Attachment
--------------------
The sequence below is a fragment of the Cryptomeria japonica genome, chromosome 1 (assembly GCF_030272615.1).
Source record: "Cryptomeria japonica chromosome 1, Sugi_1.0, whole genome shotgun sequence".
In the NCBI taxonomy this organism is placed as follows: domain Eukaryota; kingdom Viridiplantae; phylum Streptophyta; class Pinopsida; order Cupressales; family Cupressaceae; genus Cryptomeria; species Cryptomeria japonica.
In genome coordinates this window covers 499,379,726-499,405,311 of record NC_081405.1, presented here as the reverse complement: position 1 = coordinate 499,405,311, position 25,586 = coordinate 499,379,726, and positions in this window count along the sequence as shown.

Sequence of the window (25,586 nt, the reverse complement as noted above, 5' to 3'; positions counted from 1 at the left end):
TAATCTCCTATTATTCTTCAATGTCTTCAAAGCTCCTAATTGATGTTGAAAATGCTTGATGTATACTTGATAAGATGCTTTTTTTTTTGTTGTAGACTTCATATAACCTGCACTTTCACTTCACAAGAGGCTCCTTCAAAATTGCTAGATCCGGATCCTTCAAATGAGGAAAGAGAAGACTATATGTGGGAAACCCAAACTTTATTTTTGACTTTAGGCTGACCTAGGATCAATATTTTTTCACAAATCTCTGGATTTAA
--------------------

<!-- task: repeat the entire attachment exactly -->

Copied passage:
The sequence below is a fragment of the Cryptomeria japonica genome, chromosome 1 (assembly GCF_030272615.1).
Source record: "Cryptomeria japonica chromosome 1, Sugi_1.0, whole genome shotgun sequence".
In the NCBI taxonomy this organism is placed as follows: domain Eukaryota; kingdom Viridiplantae; phylum Streptophyta; class Pinopsida; order Cupressales; family Cupressaceae; genus Cryptomeria; species Cryptomeria japonica.
In genome coordinates this window covers 499,379,726-499,405,311 of record NC_081405.1, presented here as the reverse complement: position 1 = coordinate 499,405,311, position 25,586 = coordinate 499,379,726, and positions in this window count along the sequence as shown.

Sequence of the window (25,586 nt, the reverse complement as noted above, 5' to 3'; positions counted from 1 at the left end):
TAATCTCCTATTATTCTTCAATGTCTTCAAAGCTCCTAATTGATGTTGAAAATGCTTGATGTATACTTGATAAGATGCTTTTTTTTTTGTTGTAGACTTCATATAACCTGCACTTTCACTTCACAAGAGGCTCCTTCAAAATTGCTAGATCCGGATCCTTCAAATGAGGAAAGAGAAGACTATATGTGGGAAACCCAAACTTTATTTTTGACTTTAGGCTGACCTAGGATCAATATTTTTTCACAAATCTCTGGATTTAA